Settings for all the I/O, along with clock settings for optionally locking the 24D to incoming digital signals from the optical or S/PDIF inputs, reside in the Setup window. The software can link channels 1/2, 3/4 and the optical and coaxial S/PDIF inputs as stereo pairs, and that is done with Stereo Link buttons in the Setup window. When linked as a stereo input, those pairings will appear as one channel strip in the Mixer window. The 24D has eight total digital channels, and in the Setup window, you choose whether to reserve all eight for an ADAT optical input, use six ADAT optical channels and two for the coaxial S/PDIF or use two optical S/PDIF and two coaxial S/PDIF channels. You also choose the source of outputs 3/4 and the digital outputs from your DAW, the mic/instrument/line inputs, the Konnekt mixer output or the mixer sends. The Setup window can turn direct monitoring on or off and sets the User function of the hardware Monitor knob to control the level of reverb or a choice of various output levels.

In this window, you also set the 24D's sampling rate from 44.1 kHz to 192 kHz. At 44.1 or 48 kHz, both the Fabrik C and Fabrik R DSP effects are available; at 88.2 or 96 kHz, only one of them is; and at 176.4 or 192 kHz, neither effect is available. Below this setting you can choose which effect will be active at 96 kHz and also choose whether the effects will be routed internally (applied to incoming signals) or will be accessible as send/return effects in a host DAW, such as the included Cubase LE.


In this window, you also set the 24D's sampling rate from 44.1 kHz to 192 kHz. At 44.1 or 48 kHz, both the Fabrik C and Fabrik R DSP effects are available; at 88.2 or 96 kHz, only one of them is; and at 176.4 or 192 kHz, neither effect is available. Below this setting you can choose which effect will be active at 96 kHz and also choose whether the effects will be routed internally (applied to incoming signals) or will be accessible as send/return effects in a host DAW, such as the included Cubase LE.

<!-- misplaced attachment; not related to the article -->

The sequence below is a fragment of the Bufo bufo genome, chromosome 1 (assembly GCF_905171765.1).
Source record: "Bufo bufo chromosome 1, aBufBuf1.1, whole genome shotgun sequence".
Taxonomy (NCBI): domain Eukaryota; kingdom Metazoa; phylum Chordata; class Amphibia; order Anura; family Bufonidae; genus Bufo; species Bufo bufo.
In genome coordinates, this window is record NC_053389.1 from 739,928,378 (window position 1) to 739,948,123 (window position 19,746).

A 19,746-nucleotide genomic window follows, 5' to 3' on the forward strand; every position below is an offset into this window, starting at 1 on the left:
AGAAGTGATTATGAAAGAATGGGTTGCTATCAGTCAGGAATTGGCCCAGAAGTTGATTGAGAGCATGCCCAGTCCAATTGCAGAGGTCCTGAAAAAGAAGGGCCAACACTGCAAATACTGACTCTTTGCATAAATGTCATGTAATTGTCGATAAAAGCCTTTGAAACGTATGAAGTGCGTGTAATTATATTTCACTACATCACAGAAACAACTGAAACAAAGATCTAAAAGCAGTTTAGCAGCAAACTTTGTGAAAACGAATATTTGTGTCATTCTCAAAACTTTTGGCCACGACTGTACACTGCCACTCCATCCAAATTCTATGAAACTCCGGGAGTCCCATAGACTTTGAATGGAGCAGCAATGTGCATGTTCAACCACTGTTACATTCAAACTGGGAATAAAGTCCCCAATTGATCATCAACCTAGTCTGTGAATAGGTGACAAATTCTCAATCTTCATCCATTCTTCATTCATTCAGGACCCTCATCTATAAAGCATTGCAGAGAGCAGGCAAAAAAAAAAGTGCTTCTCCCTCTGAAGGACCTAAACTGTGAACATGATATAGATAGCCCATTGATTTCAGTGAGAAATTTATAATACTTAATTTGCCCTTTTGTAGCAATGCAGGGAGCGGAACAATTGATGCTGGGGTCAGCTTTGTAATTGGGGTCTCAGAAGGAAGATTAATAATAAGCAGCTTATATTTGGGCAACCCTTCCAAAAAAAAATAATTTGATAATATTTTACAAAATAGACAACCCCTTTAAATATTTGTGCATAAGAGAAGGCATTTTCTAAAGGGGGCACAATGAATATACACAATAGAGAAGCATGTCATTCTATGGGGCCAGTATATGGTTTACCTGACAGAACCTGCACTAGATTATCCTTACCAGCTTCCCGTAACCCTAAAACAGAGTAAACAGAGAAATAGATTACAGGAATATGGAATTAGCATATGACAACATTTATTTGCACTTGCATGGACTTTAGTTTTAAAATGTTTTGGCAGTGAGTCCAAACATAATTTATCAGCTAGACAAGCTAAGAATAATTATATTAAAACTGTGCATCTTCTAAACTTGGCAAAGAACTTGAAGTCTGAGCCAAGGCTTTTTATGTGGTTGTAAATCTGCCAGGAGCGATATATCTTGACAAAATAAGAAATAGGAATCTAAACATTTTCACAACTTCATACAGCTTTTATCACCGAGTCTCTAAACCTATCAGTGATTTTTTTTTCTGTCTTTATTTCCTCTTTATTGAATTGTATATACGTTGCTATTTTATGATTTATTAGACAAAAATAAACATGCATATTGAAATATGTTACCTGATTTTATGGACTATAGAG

Those effects-routing settings are also available from the individual Fabrik C and Fabrik R windows of TC Near. These windows show an imaginative, visually oriented interface for effect configuration.

Beginning with the Fabrik C stereo channel strip, there are three sections, each with its own Bypass button: EQ, Compressor and De-esser. Inside the x-y EQ axis, you can grab a symbol for each of the four frequency bands and move it around. The EQ curve follows accordingly, showing you your changes. The great thing is that for each band, you can select the type of filter used. Bands 1 and 4 (low and high) can be several varieties of cut, shelving, parametric and notch filters, while the midrange bands 2 and 3 have parametric and notch options. Underneath the EQ, the De-esser section is a simple slider going from 0 to 100 percent.

Fabrik C's compressor can act as a full-band or 3-band processor. In 3-band mode, you have four parameters, each represented by a lettered symbol that you drag around a box to set. For the Source, you choose from a grid of 16 input types — female vocal, piano, bass, snare, etc. — to help Fabrik C choose a combination of compressor attack, release, threshold and ratio. You drag the Gain control through an x-y axis to choose input and makeup-gain value. The Compressor and Level controls use a triangular grid to move through the compression amount and levels for each of the three bands. In full-band mode, you set only the Source and Gain.

Fabrik R adheres to a similar layout but with only one parameter grid. In the box to the left, you choose from four Fabrik reverb types: Live, Hall, Plate and Club. For each one, there are four editable parameters. The Reverb and Modulation controls use x-y axes for changing predelay and decay or depth and rate, respectively. The Color and Distance controls use the triangular grid to change values. Color is an advanced yet subtle control for changing the character of the reverb. Its values are LoColor and HiColor for adjusting the decay and HiFactor for enhancing or attenuating the frequencies set by HiColor. The Distance control defines the perceived distance of a source with the values of Dry, Early and Reverb. Fabrik R also has Kill Wet and Kill Dry buttons.

All the changes you make with the effects grids can be auditioned in real time. Pressing the Alt key (PC) or Command key (Mac) lets you move the parameter symbols in straight lines in several directions. There are also fields below the parameter boxes for keying in specific values or dragging with the mouse to change only one value at a time. Both effects can save settings to presets and come with about a dozen factory presets each.

I loved the flexibility of the EQ and the easy visual editing of the compressor and reverb. I must admit a fondness for TC Electronic reverb going back to the M-One rack unit. That fondness hasn't waned with Fabrik R. It's capable of quick, bright, metallic plate reverbs; huge, far-stretching, lush hall reverbs; and everything in between. It's got a creamy sound to it that I found lovely for sweetening up vocals and drums, especially. The warm-sounding EQ, compressor and effective de-esser combine to make a fine addition to the signal path for recording tracks or as a finishing tool for DAW mixing.